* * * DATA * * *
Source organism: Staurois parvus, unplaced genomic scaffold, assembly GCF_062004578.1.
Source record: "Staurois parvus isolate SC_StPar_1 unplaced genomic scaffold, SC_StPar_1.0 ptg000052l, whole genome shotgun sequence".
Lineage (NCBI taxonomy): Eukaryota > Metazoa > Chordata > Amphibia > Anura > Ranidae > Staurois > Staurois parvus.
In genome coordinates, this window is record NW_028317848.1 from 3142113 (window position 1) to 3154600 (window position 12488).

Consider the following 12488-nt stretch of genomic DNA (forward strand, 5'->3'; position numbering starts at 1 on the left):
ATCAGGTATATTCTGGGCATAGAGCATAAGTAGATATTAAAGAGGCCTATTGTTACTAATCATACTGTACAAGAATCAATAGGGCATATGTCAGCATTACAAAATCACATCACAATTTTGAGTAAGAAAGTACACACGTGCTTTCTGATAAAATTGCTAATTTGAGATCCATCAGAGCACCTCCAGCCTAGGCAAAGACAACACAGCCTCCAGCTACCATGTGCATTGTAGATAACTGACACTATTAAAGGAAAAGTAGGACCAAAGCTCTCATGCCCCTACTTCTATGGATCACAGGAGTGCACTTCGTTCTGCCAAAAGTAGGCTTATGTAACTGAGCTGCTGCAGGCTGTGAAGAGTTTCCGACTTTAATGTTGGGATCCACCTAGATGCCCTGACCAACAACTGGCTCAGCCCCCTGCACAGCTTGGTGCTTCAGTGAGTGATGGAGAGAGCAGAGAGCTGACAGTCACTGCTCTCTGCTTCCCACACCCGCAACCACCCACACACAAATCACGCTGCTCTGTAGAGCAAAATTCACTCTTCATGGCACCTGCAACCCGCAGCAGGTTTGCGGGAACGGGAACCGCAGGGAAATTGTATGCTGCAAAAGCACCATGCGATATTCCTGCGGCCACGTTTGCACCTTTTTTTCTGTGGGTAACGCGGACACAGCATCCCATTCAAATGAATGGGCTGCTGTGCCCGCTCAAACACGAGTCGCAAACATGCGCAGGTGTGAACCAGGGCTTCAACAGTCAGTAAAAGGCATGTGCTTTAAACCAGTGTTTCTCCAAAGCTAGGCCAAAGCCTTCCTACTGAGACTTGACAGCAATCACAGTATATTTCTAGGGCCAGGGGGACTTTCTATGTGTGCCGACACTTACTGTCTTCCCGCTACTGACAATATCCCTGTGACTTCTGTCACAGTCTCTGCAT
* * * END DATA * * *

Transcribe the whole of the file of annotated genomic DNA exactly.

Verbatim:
Source organism: Staurois parvus, unplaced genomic scaffold, assembly GCF_062004578.1.
Source record: "Staurois parvus isolate SC_StPar_1 unplaced genomic scaffold, SC_StPar_1.0 ptg000052l, whole genome shotgun sequence".
Lineage (NCBI taxonomy): Eukaryota > Metazoa > Chordata > Amphibia > Anura > Ranidae > Staurois > Staurois parvus.
In genome coordinates, this window is record NW_028317848.1 from 3142113 (window position 1) to 3154600 (window position 12488).

Consider the following 12488-nt stretch of genomic DNA (forward strand, 5'->3'; position numbering starts at 1 on the left):
ATCAGGTATATTCTGGGCATAGAGCATAAGTAGATATTAAAGAGGCCTATTGTTACTAATCATACTGTACAAGAATCAATAGGGCATATGTCAGCATTACAAAATCACATCACAATTTTGAGTAAGAAAGTACACACGTGCTTTCTGATAAAATTGCTAATTTGAGATCCATCAGAGCACCTCCAGCCTAGGCAAAGACAACACAGCCTCCAGCTACCATGTGCATTGTAGATAACTGACACTATTAAAGGAAAAGTAGGACCAAAGCTCTCATGCCCCTACTTCTATGGATCACAGGAGTGCACTTCGTTCTGCCAAAAGTAGGCTTATGTAACTGAGCTGCTGCAGGCTGTGAAGAGTTTCCGACTTTAATGTTGGGATCCACCTAGATGCCCTGACCAACAACTGGCTCAGCCCCCTGCACAGCTTGGTGCTTCAGTGAGTGATGGAGAGAGCAGAGAGCTGACAGTCACTGCTCTCTGCTTCCCACACCCGCAACCACCCACACACAAATCACGCTGCTCTGTAGAGCAAAATTCACTCTTCATGGCACCTGCAACCCGCAGCAGGTTTGCGGGAACGGGAACCGCAGGGAAATTGTATGCTGCAAAAGCACCATGCGATATTCCTGCGGCCACGTTTGCACCTTTTTTTCTGTGGGTAACGCGGACACAGCATCCCATTCAAATGAATGGGCTGCTGTGCCCGCTCAAACACGAGTCGCAAACATGCGCAGGTGTGAACCAGGGCTTCAACAGTCAGTAAAAGGCATGTGCTTTAAACCAGTGTTTCTCCAAAGCTAGGCCAAAGCCTTCCTACTGAGACTTGACAGCAATCACAGTATATTTCTAGGGCCAGGGGGACTTTCTATGTGTGCCGACACTTACTGTCTTCCCGCTACTGACAATATCCCTGTGACTTCTGTCACAGTCTCTGCAT